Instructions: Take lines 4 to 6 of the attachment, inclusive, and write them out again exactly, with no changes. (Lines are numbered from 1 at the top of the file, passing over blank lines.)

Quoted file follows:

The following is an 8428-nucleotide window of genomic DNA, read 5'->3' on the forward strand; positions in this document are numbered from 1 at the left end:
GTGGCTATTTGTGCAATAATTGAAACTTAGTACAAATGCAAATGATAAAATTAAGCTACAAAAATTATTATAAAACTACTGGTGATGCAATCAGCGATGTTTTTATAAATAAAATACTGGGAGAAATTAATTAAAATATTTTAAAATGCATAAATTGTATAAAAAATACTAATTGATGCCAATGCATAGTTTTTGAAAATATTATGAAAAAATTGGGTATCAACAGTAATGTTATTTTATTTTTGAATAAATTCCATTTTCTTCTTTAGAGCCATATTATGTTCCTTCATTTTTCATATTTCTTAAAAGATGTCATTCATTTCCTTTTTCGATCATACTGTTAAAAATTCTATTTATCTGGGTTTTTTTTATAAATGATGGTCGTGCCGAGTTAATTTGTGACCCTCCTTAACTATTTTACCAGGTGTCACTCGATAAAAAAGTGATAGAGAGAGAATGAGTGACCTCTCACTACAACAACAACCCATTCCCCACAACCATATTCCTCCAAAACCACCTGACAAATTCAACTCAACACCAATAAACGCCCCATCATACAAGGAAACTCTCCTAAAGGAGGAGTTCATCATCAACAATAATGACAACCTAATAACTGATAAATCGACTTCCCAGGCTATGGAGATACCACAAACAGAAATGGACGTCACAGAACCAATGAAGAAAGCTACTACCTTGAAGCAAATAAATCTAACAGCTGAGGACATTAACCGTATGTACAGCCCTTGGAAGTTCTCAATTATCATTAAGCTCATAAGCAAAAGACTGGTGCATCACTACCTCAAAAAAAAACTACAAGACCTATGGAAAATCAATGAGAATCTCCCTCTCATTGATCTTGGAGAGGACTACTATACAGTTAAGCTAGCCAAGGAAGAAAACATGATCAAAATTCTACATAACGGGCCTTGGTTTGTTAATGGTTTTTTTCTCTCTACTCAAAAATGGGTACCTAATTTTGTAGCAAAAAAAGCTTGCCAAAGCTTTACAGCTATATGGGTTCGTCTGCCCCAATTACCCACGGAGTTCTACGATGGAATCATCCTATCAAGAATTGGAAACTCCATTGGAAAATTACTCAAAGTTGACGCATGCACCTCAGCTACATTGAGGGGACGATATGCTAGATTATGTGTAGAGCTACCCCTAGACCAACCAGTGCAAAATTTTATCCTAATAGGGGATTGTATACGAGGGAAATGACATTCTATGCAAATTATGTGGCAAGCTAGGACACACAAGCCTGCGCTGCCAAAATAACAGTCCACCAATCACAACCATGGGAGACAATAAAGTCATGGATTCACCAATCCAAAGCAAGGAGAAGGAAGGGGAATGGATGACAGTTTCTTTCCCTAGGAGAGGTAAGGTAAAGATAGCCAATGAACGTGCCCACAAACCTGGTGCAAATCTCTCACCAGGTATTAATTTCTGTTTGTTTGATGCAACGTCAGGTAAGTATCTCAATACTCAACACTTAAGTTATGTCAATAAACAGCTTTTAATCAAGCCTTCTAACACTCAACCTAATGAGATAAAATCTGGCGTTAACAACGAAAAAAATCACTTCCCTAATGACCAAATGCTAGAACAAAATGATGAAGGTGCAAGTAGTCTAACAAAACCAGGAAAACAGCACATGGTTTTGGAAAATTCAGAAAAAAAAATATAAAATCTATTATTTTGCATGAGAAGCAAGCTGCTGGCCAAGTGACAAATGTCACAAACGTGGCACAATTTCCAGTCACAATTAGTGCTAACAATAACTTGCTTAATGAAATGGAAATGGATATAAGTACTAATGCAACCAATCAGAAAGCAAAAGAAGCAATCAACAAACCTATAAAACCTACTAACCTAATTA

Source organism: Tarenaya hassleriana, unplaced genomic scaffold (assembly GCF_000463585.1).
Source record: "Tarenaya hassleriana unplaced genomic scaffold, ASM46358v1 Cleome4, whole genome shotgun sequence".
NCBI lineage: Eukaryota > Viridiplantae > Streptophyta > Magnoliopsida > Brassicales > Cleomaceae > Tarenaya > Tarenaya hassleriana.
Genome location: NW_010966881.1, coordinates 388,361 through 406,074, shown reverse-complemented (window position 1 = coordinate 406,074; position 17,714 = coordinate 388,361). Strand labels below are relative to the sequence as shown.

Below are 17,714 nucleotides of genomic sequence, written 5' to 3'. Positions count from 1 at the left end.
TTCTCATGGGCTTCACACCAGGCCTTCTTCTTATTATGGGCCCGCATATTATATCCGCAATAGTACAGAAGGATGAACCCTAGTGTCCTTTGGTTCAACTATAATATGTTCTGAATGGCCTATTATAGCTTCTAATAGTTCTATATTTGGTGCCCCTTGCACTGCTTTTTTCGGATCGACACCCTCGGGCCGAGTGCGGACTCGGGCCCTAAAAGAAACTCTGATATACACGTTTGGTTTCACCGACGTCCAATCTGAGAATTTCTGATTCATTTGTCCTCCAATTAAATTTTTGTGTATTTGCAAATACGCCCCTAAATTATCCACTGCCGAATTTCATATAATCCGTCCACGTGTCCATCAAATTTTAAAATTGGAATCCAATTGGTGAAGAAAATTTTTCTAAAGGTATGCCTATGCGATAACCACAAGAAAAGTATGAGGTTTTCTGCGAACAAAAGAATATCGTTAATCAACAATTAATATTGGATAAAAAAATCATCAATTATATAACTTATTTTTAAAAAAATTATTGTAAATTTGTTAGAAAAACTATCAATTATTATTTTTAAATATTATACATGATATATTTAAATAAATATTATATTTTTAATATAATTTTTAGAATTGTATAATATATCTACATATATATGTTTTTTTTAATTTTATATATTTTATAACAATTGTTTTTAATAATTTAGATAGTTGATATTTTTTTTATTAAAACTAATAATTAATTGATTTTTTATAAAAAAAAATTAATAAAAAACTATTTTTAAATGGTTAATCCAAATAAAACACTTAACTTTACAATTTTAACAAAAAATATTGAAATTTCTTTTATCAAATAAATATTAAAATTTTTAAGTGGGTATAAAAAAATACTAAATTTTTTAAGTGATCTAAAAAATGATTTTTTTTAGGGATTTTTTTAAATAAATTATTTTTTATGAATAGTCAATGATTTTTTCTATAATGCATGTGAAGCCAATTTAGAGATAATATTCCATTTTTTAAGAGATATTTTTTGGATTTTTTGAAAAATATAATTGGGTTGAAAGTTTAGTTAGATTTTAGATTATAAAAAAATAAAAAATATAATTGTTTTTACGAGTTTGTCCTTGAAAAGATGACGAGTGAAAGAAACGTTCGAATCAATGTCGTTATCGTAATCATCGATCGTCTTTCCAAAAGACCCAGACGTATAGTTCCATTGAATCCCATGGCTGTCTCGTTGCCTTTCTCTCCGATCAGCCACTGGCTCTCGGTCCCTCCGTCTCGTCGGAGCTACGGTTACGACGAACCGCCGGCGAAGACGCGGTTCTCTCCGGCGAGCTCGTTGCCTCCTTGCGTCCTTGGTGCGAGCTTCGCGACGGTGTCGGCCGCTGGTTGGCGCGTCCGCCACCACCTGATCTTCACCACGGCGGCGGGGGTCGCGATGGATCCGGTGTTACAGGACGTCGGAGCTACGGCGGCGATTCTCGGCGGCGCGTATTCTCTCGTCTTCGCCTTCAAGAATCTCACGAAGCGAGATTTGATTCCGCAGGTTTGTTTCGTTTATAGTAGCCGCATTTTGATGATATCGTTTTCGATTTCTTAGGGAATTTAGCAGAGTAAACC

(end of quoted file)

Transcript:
Source record: "Tarenaya hassleriana unplaced genomic scaffold, ASM46358v1 Cleome4, whole genome shotgun sequence".
NCBI lineage: Eukaryota > Viridiplantae > Streptophyta > Magnoliopsida > Brassicales > Cleomaceae > Tarenaya > Tarenaya hassleriana.
Genome location: NW_010966881.1, coordinates 388,361 through 406,074, shown reverse-complemented (window position 1 = coordinate 406,074; position 17,714 = coordinate 388,361). Strand labels below are relative to the sequence as shown.